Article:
Colonial Legacy

On August 15 1942, the then British India government introduced the Armed Forces (Special Power) Ordinance, 1942, which was signed by Linlithgow, Viceroy and Governor General, and GH Spencer, Secretary to the Government of India. The Ordinance gave special powers upon officers above the rank of the captain in the British army and the application of the Ordinance extended to British India. The Ordinance was passed by the Legislative Department of the Government of India primarily in reaction to the Quit India movement in 1942.

In 1958, the Parliament of Independent India enacted the Armed Forces Special Powers Bill, 1958. The rationale in justification of the Bill is reflected in the opening remarks of the parliamentary debate on the Bill by the then Minister of Home Affairs, GB Pant when he said: ‘They (the Naga hostiles) are indulging in arson, murder, loot, dacoity, etc. So, it has become necessary to adopt effective measures for the protection of the people in those areas. In order to enable the armed forces to handle the situation effectively, wherever such problems arise hereafter, it has been considered necessary to introduce this Bill.’ It was enacted in response to the Naga movement for sovereignty. 

When enacting extra-ordinary powers, policy makers have time and again resorted to article 352(1) of the constitution which confers upon the President of India the power to declare emergency in a situation of “external aggression or internal threats.” This argument has been successfully used in equating the enactment of special powers to addressing issues of national security concerns. While the rationale which suggests that enactment of special powers secures national security is faulty and contradicting by nature, it has become the punch line. 

This perhaps is best demonstrated by the 1997 Supreme Court judgment, which while expressing concerns over violations of human rights committed under the Armed Forces Special Powers Bill, still passed a judgment declaring it constitutional, largely because of its perceived relation to issues of national security. The concerning aspect about this judgment was the composition of the five-member bench consisting of all senior Justices, including the Chief Justice of India; who later went on to head the National Human Rights Commission.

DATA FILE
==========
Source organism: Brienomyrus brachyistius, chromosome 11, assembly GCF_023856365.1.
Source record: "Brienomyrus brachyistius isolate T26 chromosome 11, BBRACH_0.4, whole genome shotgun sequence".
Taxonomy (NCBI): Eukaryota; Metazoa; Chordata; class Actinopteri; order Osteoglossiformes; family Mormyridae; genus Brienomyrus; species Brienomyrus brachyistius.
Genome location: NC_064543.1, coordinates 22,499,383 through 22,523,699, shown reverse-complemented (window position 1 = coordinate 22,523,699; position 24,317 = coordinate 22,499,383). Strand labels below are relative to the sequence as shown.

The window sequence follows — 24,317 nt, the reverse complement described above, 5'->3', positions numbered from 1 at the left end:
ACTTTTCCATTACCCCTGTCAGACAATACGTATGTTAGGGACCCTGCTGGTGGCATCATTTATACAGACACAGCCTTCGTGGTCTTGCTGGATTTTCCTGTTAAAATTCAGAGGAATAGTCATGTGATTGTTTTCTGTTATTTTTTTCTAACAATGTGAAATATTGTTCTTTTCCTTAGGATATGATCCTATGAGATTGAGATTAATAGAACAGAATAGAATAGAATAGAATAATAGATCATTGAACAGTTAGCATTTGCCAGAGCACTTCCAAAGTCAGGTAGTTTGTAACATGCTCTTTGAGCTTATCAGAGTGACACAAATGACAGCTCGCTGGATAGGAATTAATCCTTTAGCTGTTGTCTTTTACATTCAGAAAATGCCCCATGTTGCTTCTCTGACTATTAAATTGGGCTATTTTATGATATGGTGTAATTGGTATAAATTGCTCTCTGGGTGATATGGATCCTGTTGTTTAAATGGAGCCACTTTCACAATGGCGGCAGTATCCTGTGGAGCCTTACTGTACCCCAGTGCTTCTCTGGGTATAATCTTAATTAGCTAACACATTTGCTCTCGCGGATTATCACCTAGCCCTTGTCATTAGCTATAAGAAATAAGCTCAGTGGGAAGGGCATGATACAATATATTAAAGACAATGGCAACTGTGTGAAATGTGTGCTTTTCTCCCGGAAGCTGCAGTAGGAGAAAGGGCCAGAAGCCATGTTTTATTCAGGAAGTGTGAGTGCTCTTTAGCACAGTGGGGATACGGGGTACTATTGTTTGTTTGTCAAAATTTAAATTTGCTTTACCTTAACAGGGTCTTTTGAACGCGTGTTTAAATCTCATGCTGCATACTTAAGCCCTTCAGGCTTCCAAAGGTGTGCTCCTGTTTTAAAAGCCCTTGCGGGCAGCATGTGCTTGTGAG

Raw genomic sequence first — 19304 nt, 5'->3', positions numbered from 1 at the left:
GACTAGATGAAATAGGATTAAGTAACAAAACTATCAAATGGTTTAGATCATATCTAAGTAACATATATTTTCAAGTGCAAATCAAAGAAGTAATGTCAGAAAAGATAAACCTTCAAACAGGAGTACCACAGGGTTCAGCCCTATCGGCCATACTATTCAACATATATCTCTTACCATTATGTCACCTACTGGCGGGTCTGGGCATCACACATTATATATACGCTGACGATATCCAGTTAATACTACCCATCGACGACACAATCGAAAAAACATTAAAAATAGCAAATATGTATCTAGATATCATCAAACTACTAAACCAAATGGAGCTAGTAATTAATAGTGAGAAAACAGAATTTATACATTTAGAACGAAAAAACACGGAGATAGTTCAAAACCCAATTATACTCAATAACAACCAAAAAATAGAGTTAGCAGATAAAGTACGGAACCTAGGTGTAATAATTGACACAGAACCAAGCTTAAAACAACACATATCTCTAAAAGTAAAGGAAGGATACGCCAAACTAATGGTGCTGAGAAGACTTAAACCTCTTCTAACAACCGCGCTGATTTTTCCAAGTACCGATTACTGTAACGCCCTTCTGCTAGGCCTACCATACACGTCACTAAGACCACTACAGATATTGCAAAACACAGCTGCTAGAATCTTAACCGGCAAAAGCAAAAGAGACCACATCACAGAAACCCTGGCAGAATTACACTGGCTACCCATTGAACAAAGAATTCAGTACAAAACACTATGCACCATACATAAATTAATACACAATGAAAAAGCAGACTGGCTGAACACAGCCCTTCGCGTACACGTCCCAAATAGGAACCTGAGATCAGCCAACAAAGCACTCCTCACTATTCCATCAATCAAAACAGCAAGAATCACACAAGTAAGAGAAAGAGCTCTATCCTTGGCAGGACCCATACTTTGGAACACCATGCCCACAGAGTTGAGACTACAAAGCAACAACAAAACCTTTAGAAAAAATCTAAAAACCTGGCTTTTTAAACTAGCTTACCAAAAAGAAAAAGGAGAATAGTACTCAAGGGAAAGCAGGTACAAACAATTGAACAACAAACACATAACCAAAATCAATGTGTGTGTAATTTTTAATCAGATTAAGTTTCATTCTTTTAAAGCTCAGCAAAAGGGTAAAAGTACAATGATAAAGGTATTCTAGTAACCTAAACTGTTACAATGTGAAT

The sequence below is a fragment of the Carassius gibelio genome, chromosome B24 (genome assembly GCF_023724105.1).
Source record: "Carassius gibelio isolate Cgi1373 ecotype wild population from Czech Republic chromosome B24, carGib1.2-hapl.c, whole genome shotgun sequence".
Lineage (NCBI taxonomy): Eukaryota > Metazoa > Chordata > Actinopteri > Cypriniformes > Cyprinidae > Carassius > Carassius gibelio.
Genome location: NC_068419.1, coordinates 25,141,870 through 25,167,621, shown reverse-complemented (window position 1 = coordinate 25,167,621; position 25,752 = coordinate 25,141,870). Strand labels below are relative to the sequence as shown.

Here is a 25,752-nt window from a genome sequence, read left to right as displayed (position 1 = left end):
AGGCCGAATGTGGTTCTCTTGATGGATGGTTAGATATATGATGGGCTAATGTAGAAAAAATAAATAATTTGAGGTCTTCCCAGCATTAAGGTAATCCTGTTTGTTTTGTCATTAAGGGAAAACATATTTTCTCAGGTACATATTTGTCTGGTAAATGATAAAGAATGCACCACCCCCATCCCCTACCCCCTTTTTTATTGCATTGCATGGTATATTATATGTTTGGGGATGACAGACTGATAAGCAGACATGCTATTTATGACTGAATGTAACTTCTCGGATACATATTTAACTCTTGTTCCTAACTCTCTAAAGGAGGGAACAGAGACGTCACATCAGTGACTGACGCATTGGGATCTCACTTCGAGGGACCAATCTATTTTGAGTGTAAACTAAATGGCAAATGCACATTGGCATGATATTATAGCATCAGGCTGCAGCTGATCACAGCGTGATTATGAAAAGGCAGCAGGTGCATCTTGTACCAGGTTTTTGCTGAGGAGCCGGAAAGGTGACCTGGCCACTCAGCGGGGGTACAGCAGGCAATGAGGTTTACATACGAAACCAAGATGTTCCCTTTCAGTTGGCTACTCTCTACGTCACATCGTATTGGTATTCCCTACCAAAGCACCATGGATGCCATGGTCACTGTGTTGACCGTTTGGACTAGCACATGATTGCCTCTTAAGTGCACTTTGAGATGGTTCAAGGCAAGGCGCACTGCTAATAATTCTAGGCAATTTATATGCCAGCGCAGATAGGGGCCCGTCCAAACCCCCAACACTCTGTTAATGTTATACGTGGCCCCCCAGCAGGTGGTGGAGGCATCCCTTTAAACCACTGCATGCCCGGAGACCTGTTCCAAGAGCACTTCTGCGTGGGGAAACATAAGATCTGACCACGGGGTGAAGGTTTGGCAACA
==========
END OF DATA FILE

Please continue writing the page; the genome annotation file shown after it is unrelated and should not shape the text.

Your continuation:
The British enacted Armed Forces Special Powers Ordinance, 1942 and the Armed Forces Special Powers Bill, 1958 is similar in scope and intent, including providing legal immunity to soldiers acting under these special powers. The one visible difference around accountability between the two was; the 1942 Ordinance empowered an officer not below the rank of a captain the power to shoot to kill, while the 1958 Bill empowered any non-commissioned officer the power to shoot to kill. In this sense the 1958 Bill poses a greater threat to democratic rights and specifically, the right to life.

The proposition by the Army Chief General JJ Singh that the power to shoot should vest in a junior-commissioned officer, rather than a non-commissioned officer only suggests reverting to the Armed Forces Special Powers Ordinance, 1942, introduced to repress the Quit India Movement. In effect, this does not diminish the extra-ordinary scope of the powers; it only deals with accountability within the ranks and hence the protection of civil and democratic rights remains unresolved.  

To strengthen India’s democratic framework, the Armed Forces Special Powers Bill, 1958 should be repealed and political processes must be initiated to address conflicting issues that necessitated the enactment of such extra-ordinary powers in the first place.